A meeting should be short, to the point, and not waste the time of anyone in it. That sounds difficult, but is absolutely achievable. This works for both in-person and remote meetings.
Don’t have a meeting
If you can avoid having a meeting, consider not having a meeting.
Something quick can still be disruptive to the work and time of the other
participants. Meetings, even well-ran, are costly.
Invite necessary participants only
Only invite people to your meeting that need to be there. If you want to satisfy the curiosity of people that don’t need to be there but are interested in what is discussed, you can share the agenda and notes with them (see below).
If your meeting only needs all participants for a part of the time,
do that first, and tell those people to feel free to leave when they are no longer necessary.
A meeting is a tool to achieve a particular goal.
Be careful to not create a culture where being in a meeting means you’re important. It’s not.
Expert move: if you’re in a meeting that you don’t need to be in and can’t contribute to, leave.
Don’t disrupt the meeting. Just send a message to your manager / superior and let the person
that organized the meeting know why you left.
Share an agenda in advance
A link to a Google doc* is the easiest way to do this. Give everyone edit rights, and tell them you will only discuss things that are on the agenda. Do this at least a day in advance, preferably whenever you send the invite.
Format it like this:
1. Job: A brief description of what I like to discuss 1. Marcelo: A comment I have on Job’s point 2. Eduardo: Another comment I have on this point 3. This is a note someone made while this point was being discussed 2. Luís: A different topic I’d like to discuss
Your name before your point. If it’s your point, you speak up. Have a clear goal in mind for adding something to the agenda. That can be a FYI, a clear ask or a clear point of discussion.
Everyone that isn’t talking, takes notes.
- You want to have a document that everyone can easily modify. Sending around an attachment, or an email is not a good solution for this.
Stay on topic
You should only discuss what is on the agenda. Nothing more, nothing less. If someone but the person raising the point is changing the topic / going off-course, shelve the discussion and make it a separate point on the bottom of the agenda.
Job: “Let’s discuss what we’ll put on the bagels”
Marcelo: “Can we also have donuts? Other donut-shaped foods maybe?”
Luís: “I prefer cubic foods, actually”
Job: “Let’s make that a point on the bottom of the agenda” *adds a point to the bottom of the agenda ‘Marcelo: Other food’.
Learning to do this is extremely important for running a good meeting. It’ll make sure you actually treat each point sufficiently, and take notes. This goes for the original topic as the newly added topic.
Keep it short
Plan your meetings for 30 minutes or less. You’re probably overestimating the time you need for a well-prepared meeting. If you find that you need more time, you can schedule another meeting – and add some time for the next instance.
In my experience, it’s hard to keep everyone engaged for more than 30 minutes. Even within that time, I find that people start to lose attention twenty minutes in.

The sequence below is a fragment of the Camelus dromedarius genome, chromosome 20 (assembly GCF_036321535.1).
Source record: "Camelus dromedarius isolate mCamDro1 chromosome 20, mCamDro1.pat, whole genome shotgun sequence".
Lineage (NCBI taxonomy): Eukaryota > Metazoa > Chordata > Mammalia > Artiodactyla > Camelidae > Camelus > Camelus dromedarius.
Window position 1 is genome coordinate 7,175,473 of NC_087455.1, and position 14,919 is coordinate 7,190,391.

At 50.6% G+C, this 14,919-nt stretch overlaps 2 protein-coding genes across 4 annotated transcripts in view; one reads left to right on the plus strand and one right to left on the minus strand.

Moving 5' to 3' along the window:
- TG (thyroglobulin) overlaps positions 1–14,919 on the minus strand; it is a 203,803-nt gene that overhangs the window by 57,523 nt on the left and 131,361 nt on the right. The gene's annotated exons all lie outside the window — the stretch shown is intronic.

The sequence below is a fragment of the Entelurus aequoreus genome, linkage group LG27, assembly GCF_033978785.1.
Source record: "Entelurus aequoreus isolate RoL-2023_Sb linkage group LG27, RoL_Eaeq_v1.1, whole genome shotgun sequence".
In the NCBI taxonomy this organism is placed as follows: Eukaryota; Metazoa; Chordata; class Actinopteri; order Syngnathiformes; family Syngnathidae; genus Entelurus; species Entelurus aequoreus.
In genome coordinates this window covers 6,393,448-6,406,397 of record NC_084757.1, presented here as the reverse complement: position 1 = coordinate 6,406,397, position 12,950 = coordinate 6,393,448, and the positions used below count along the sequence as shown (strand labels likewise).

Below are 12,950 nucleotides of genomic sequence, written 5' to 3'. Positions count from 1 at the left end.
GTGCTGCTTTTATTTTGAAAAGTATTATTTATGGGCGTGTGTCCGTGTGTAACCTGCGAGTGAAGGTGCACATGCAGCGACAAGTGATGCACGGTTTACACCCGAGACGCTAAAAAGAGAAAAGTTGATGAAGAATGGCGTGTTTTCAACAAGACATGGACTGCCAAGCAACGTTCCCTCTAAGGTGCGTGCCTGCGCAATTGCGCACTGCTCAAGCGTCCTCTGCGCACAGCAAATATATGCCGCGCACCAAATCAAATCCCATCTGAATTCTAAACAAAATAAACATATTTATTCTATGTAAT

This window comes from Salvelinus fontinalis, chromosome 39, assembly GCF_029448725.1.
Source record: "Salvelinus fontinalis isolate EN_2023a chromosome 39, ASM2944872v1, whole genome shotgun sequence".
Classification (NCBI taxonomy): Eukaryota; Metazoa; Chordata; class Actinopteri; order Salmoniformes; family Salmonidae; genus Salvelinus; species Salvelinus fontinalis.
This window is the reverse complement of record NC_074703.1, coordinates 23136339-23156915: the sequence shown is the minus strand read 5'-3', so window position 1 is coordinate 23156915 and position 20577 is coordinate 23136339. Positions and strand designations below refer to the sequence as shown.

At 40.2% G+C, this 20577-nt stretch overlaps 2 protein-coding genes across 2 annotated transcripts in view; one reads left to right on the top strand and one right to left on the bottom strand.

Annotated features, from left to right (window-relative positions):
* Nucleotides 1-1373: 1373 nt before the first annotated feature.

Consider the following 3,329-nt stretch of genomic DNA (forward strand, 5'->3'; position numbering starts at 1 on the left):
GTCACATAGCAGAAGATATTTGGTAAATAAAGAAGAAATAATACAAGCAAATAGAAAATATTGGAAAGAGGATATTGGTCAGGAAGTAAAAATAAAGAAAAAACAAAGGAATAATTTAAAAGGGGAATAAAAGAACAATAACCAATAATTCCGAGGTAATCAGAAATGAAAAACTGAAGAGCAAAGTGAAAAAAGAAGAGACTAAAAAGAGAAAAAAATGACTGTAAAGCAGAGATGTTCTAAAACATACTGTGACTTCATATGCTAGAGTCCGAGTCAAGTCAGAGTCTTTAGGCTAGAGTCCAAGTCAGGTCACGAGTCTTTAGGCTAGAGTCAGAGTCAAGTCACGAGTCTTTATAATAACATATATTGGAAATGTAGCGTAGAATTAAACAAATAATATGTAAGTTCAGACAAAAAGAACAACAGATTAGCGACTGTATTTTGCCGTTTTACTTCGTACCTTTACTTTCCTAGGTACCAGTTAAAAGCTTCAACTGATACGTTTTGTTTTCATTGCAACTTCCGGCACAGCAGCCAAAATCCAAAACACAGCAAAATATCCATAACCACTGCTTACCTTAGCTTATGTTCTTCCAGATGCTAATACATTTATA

Start on time
The meeting starts at the meeting start time. Given you sent an invite in advance, there’s no need to wait for people to arrive if they’re not on time.
Just start the meeting as is scheduled. Don’t wait for people.
If there are points of absent people on the agenda, move them to the bottom of the agenda.
Make it clear that you’ll be starting on time going forward, and be consistent about this. Before you know it, everyone shows up on time.
End on time
End the meeting early, or exactly when planned. Never later. You only asked for a set amount of people, respect their time by ending a meeting when you’re out of time.
Any points left to discuss should be moved to the next meeting (if there is one), or scheduled into a new meeting with the people that need to hear these.
Elect yourself as leader
If there’s no formal or natural leader in a meeting, take it upon yourself to be that person.
Leading a meeting is a skill that can be learned, get started with:
- Telling people to start discussing their point once the time of meeting has started.
- Keep discussions on topic
- Sticking to the time. Clearly running out of time? Address that ahead off the end time, and make a plan for it.
- Highlight underrepresented voices. People that tend to speak more, or more loudly, do not have better ideas than
those that do not speak up. As a leader you can level the playing field.
Conclude and follow up
Once something has been discussed, make it clear what the follow up is, and who is responsible for it.
You should do this right in the agenda, so it’s easy to refer back to, e.g.:
1. Job: Donuts are great - TODO Job: order donuts 1. Luís: Cubic foods are great too - TODO Luís: schedule meeting with fellow cube-fanatics
Once something is done, mark it as such in the same agenda – and provide links where necessary
1. Job: Donuts are great - DONE Job: order donuts 1. Luís: Cubic foods are great too - DONE Luís: schedule meeting with fellow cube-fanatics 1. link to meeting
For recurring meetings, start the meeting with a review of TODOs of last meeting.
What have I not covered here? What are your meeting annoyances?
Something I didn’t cover: Why have a meeting in the first place? What are your rules?